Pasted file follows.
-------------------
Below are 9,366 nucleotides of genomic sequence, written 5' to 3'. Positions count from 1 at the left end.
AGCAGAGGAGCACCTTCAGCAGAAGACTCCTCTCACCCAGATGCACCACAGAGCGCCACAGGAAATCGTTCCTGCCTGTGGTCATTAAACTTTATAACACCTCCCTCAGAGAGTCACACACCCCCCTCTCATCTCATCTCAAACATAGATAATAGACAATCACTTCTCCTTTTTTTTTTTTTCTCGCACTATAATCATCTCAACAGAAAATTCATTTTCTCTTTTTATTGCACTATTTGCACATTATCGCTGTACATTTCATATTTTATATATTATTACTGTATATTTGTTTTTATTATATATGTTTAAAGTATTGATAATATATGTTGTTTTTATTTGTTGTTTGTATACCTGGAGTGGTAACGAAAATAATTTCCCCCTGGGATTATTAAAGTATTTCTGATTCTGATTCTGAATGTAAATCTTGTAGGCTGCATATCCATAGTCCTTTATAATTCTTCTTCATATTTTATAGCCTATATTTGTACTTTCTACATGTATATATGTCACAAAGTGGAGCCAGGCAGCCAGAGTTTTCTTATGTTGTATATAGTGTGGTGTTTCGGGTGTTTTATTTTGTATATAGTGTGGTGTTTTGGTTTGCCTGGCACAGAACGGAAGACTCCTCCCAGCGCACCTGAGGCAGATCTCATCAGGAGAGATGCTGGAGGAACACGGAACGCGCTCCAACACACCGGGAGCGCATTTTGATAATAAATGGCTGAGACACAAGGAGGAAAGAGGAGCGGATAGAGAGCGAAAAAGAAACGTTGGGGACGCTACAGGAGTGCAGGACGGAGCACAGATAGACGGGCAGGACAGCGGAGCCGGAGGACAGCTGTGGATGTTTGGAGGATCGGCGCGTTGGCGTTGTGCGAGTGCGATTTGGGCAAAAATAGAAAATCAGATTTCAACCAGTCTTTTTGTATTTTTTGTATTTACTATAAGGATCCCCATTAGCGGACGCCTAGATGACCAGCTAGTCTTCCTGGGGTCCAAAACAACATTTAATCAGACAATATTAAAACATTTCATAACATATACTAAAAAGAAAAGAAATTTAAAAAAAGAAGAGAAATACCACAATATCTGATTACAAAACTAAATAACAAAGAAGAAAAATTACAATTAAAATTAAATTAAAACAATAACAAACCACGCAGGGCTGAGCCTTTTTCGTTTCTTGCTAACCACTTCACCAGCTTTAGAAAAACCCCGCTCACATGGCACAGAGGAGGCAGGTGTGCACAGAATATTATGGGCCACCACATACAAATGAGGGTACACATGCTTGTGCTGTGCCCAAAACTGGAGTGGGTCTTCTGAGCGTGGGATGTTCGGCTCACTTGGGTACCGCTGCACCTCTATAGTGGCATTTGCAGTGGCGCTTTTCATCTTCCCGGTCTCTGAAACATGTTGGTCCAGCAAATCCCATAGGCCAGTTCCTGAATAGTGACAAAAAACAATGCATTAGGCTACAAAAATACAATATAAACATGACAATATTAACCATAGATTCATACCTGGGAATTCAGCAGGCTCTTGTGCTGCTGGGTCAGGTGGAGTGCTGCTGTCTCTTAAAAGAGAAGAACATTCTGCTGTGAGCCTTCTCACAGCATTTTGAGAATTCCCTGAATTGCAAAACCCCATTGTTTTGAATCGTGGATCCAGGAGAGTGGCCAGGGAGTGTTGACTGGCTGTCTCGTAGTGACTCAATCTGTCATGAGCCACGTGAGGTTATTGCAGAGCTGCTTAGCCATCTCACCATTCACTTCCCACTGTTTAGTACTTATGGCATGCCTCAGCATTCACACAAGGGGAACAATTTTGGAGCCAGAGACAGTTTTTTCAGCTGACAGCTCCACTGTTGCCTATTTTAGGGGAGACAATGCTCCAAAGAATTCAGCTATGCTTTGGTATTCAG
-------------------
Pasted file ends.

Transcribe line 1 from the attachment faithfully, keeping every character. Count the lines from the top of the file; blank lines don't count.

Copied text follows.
Below are 9,366 nucleotides of genomic sequence, written 5' to 3'. Positions count from 1 at the left end.